Netflix and other global streaming services could be forced to spend millions of dollars on Australian programs and films under major changes to media laws proposed by the federal government that could level the regulatory playing field with free-to-air TV networks, report The Sydney Morning Herald’s Lisa Visentin and Zoe Samios.
The government is also considering scrapping annual broadcast spectrum taxes for commercial TV networks and replacing them with a new licensing regime which could save broadcasters up to $12 million each year.
Federal Communications and Arts Minister Paul Fletcher, who will launch a green paper with the proposed reforms on Friday, said the economic impact of the COVID-19 pandemic had reinforced the need for regulatory action to help the TV industry.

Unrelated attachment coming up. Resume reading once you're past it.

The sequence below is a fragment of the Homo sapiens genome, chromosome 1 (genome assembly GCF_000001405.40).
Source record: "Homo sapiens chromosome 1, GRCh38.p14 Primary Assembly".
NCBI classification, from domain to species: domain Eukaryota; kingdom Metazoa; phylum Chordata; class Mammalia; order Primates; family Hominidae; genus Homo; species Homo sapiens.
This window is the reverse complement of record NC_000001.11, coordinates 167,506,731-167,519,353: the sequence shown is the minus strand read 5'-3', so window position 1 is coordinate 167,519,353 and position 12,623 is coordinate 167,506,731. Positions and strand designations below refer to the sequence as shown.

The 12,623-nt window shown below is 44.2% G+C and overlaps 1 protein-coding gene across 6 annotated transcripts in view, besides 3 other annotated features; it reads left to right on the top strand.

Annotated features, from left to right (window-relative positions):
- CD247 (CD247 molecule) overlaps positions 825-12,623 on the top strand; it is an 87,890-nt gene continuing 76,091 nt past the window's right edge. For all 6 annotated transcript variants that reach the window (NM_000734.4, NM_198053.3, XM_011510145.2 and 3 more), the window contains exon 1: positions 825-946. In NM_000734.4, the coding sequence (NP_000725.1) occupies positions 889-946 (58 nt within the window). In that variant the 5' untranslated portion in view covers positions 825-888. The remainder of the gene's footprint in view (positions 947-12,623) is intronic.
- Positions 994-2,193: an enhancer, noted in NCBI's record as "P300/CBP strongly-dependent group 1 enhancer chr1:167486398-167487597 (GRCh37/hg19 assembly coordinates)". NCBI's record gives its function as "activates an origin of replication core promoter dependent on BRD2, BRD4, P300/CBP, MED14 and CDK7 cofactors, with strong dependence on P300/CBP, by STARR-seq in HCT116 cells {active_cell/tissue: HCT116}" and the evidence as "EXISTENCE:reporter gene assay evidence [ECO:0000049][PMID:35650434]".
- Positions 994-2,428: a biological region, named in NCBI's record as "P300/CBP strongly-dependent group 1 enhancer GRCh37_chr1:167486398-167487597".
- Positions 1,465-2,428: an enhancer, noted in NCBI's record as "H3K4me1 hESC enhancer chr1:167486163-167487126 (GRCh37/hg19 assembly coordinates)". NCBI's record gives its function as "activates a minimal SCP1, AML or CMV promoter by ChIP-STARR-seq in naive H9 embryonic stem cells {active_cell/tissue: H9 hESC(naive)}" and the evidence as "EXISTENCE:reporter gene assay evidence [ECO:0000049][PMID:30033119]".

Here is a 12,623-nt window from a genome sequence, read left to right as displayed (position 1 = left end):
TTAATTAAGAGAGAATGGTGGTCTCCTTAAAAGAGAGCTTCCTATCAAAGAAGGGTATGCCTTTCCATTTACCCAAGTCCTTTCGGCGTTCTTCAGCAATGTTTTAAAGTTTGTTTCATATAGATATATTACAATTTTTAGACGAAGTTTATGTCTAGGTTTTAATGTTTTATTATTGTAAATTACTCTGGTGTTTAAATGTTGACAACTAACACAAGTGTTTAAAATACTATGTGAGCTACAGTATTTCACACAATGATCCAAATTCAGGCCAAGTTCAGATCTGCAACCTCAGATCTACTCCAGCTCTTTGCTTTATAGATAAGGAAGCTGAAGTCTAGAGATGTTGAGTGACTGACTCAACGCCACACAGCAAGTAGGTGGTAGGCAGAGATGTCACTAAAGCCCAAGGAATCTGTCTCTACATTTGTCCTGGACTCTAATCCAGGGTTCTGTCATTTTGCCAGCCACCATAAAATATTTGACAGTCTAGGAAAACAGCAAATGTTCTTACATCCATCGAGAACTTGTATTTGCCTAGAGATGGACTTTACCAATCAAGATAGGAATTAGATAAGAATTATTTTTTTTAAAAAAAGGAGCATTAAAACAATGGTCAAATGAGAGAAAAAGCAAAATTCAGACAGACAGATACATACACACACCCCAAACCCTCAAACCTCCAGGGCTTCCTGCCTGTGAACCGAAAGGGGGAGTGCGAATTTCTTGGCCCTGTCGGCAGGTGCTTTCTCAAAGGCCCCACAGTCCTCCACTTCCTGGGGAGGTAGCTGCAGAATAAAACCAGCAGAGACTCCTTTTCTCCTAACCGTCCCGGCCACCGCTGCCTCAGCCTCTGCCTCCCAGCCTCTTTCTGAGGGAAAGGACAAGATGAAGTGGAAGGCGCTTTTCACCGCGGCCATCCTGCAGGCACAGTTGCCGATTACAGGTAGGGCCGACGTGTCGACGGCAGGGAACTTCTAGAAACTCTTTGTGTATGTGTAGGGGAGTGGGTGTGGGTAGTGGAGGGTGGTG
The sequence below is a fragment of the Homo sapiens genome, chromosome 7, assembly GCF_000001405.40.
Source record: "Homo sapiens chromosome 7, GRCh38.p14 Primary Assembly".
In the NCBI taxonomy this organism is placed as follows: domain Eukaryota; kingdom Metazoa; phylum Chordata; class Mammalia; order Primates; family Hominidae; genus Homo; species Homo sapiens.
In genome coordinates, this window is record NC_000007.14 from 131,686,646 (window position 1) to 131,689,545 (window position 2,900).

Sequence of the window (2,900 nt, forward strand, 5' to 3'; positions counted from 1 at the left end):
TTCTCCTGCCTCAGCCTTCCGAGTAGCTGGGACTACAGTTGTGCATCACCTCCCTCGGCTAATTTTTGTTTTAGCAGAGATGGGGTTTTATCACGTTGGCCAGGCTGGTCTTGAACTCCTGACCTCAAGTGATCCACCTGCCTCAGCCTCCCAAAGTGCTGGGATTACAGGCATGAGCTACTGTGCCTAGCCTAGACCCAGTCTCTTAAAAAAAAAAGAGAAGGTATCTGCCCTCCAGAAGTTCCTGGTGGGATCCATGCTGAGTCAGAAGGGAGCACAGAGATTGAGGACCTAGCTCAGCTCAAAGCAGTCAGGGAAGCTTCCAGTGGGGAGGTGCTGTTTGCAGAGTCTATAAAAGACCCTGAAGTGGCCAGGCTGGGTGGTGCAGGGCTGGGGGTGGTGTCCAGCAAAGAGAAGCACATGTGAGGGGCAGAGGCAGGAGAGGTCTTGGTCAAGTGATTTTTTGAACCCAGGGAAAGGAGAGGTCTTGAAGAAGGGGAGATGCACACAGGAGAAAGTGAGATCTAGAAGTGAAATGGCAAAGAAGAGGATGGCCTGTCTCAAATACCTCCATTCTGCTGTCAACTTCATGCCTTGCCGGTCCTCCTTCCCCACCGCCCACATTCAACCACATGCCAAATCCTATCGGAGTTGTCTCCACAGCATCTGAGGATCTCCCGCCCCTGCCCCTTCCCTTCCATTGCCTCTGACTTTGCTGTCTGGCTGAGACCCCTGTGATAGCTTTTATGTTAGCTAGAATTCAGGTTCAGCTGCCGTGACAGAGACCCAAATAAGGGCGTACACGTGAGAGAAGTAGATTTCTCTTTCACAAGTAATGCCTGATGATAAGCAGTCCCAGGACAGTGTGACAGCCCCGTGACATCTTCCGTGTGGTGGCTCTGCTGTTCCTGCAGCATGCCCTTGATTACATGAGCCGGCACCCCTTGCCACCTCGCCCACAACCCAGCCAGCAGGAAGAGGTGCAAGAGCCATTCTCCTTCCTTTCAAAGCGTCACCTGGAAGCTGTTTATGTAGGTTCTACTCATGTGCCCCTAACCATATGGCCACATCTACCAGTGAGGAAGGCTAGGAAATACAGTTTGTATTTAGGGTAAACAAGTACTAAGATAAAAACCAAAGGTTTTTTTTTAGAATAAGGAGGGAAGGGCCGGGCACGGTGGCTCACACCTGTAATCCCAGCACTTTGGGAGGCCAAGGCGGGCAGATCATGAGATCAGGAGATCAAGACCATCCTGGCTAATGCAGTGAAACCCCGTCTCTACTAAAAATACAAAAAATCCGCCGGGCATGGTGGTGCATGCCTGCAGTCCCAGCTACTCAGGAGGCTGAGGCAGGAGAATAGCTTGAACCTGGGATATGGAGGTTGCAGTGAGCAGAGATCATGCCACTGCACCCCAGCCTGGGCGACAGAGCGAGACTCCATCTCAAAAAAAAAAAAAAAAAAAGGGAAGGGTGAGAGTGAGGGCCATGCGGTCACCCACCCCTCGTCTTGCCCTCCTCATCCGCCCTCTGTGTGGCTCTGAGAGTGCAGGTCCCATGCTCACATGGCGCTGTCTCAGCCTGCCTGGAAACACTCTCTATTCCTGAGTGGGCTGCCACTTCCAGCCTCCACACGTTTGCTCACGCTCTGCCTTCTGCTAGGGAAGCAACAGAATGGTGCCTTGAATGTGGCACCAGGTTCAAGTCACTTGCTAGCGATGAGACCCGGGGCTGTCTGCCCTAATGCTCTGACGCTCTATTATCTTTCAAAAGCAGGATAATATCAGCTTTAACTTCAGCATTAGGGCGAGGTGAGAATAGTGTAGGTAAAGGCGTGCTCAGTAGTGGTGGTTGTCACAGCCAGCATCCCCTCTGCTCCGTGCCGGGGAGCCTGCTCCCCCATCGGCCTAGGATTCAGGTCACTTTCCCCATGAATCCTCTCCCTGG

“What we are proposing would rebalance Australia’s media regulations so that the industry can continue to support jobs, connect communities, and keep Australian stories on our screens regardless of whether they prefer to watch free-to-air television, subscription television or video-on-demand services,” Fletcher said.
In a joint submission to a federal government options paper earlier this year, Netflix, Stan, Prime Video and Disney Plus said: “we strongly believe that there is no market failure to address” and claimed each company “already makes a significant contribution to Australia’s screen production industry”.
Atlassian co-founder Scott Farquhar tops the Financial Review 2020 Young Rich List with a record-breaking wealth of $17.77 billion that accounts for nearly half of the entire wealth of the Top 100.
The 100 wealthiest self-made young Australians in 2020 have a collective wealth of $39.6 billion – slightly down from $41.2 billion in 2019. The fall in aggregate wealth is driven by Mike Cannon Brookes retiring from the list, having turned 41 years of age.